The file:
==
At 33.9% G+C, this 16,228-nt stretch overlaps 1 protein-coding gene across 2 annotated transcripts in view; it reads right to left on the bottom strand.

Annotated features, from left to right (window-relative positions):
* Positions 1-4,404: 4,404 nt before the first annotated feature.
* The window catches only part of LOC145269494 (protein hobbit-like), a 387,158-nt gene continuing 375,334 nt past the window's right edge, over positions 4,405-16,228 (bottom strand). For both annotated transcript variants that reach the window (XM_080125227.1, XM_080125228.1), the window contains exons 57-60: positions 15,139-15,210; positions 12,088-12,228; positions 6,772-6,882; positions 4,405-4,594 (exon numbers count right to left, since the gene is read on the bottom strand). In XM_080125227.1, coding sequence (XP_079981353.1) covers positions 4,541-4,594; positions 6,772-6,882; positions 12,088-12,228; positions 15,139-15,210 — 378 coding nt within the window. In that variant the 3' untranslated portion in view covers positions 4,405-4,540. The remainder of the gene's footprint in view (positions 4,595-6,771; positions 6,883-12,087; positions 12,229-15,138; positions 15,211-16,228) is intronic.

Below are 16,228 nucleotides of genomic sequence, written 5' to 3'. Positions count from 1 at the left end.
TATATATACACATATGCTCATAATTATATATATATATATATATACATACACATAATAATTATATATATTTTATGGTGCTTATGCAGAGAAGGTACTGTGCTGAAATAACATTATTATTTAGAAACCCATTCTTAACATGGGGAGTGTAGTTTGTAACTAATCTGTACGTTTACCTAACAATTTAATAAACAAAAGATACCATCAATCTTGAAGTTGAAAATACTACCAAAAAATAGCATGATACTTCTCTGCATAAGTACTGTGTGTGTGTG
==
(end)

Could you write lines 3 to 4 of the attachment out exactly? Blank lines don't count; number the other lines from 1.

* Positions 1-4,404: 4,404 nt before the first annotated feature.
* The window catches only part of LOC145269494 (protein hobbit-like), a 387,158-nt gene continuing 375,334 nt past the window's right edge, over positions 4,405-16,228 (bottom strand). For both annotated transcript variants that reach the window (XM_080125227.1, XM_080125228.1), the window contains exons 57-60: positions 15,139-15,210; positions 12,088-12,228; positions 6,772-6,882; positions 4,405-4,594 (exon numbers count right to left, since the gene is read on the bottom strand). In XM_080125227.1, coding sequence (XP_079981353.1) covers positions 4,541-4,594; positions 6,772-6,882; positions 12,088-12,228; positions 15,139-15,210 — 378 coding nt within the window. In that variant the 3' untranslated portion in view covers positions 4,405-4,540. The remainder of the gene's footprint in view (positions 4,595-6,771; positions 6,883-12,087; positions 12,229-15,138; positions 15,211-16,228) is intronic.